Fly Fishing Traditions



Fly Fishing Traditions Blog and Website
"It's about Life & Fly Fishing"

Friday, December 4, 2015

Tale of Two Days



This is a tale of two days on the Lower Yuba river, the "Opener" and the "Day After". The Lower Yuba river above the Parks Bar Bridge opened up on December 1st after being closed for 3 months. The river above the bridge is closed to protect spawning Chinook Salmon. The "Opener" is a much anticipated event that most local fishers have blocked out on their calendars, called in sick or just plain played hooky from whatever they should be doing. In other words there are a typically a lot of anglers on the river. This story is about a bunch of fish to the net on the "Opener" versus "A Few" on the next day. I'm not much of a fish counter so let's leave the counting to that.

Here's how the opening day went. I made it down to the river early with my good fishing buddy "Frank Rinella". We've fished the "Opener" for many years, it's sort of a ritual. Something we both look forward to. We hit the river at about 7:30 and took a survey of the river where we launched the boat. There was a drift boat with two wading anglers in a different run a fair distance above where we were. There were two anglers fishing the tailout of the run we were in. I noticed 2 more anglers hiking upstream. We really had one choice, get it the boat and fish the run right in front of us. This run is known for the spawning beds for salmon just upstream at the head of the run. This run goes from the drop off at the base of the riffle upstream to a nice run that is about 5 feet at the deepest and then tails out. It is about two football fields long. We had about 200 yards to fish for ourselves. Pretty darn lucky.

We had to rig up and get to fishing before the crowd closed in on us. Frank set up a nymphing rig with a Troutbead and a San Juan Worm and startted fishing. I had to put my rod and reel together and get set up. Franks was into fish immediately. It took me 10 minutes to get rigged as I kept getting distracted netting his fish. As far as my rigging up I really had a couple of things I could do, but there were salmon beds upstream and a few salmon in the riffles splashing around. So the choice was obvious to me. My Egg Rig!

I tied up a three fly rig. I started with a 9 foot 3x tapered leader, extended with 3x Fluorocarbon tippet to a painted Troutbead, natural color. I tied another 18" piece of 3x Fluorocarbon and tied on a black rubberleg stonefly, I then added another piece of 4x fluorocarbon and added a size 18 Flatulator, (BWO). When all tied up the flies are about 14" to 16" apart. I then placed two decent sized split shot at the first tippet knot above the Troutbead. This is sort of my standard rig for fishing the runs below most any spawning beds. The egg goes closest to the leader, followed by by an attractor and then a imitative mayfly on the point. I mostly fish this rig without an indicator and just stay tight to the flies. I often add an indicator to the rig but I typically start out "Tight-Lining".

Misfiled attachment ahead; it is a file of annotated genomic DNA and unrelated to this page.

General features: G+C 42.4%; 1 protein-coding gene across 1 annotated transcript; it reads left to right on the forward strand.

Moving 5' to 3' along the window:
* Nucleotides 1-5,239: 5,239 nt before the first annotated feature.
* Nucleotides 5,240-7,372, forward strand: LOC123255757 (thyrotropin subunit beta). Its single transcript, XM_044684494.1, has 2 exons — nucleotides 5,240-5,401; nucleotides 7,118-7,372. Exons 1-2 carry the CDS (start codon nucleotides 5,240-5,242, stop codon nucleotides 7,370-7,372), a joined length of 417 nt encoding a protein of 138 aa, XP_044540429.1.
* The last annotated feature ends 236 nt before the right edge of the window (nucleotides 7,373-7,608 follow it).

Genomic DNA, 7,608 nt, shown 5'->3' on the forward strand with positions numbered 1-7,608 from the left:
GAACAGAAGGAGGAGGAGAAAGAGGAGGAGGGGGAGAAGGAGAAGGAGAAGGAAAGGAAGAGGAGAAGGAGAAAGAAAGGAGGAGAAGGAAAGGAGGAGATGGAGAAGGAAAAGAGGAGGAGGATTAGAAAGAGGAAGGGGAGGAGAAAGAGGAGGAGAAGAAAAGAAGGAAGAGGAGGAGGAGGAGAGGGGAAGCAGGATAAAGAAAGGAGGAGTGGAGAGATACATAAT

Once I got rigged up Frank took a break and watched me fish. I had similar luck. We fished this run and found a bunch of willing fish. They slashed at the Troutbeads at will. Quite a pod of fish. They averaged about 12" to 13". 3 out of 4 took the beads, I caught 2 on the Stonefly, Frank caught a couple on the San Juan Worm. Not one on the mayfly. The fishing was fast until the sun rose over the ridge and shined on the river. It slowed down almost immediately. Not that it stopped, it slowed down. We fished this run and headed downstream in the boat. The rest of the day turned into a fish here and a fish there and then shuting down at about 2:00.

The summary for the "Opener" was great, a bunch of fish to the net, mostly in the first 2 hours,  mostly about 13" (the largest about 15"-16", mostly on Troutbeads. Fishermen all over the place and hard to find open water.

So on to Day Two. Frank and I decided to come back the next morning and fish until about noon. Basically start at the same spot and get there about a half hour earlier. We expected the crowd to thin out considerably and not be as crowded as the "Opener". We got there as planned, rigged up pretty much exactly as the day before. No one on the river. We had the river to ourselves, at least early on. We started with high hopes, we fished the same run as the day before, we got our clocks cleaned. Not a bump. This was after changing rigs, flies, techniques the works. We could not buy a fish. (actually 1). We took our lumps and headed down stream. The count for the half day was three. Three is easy an easy number to keep track of. A Bunch is hard.

So, the tale of two days, A bunch to a couple. I guess that's fishing, it's also about sore lips and  fishing pressure!

Friday, October 23, 2015

Trinity River Steelheading

I had the chance to fish the Trinity River a while back with my long time friend Blake Larsen and another old friend and guide Mike Hibbard. Mike typically guides the Trinity from mid September through January or February every year. He is one of the most respected guides on the Trinity River. We had a great couple of days to say the least.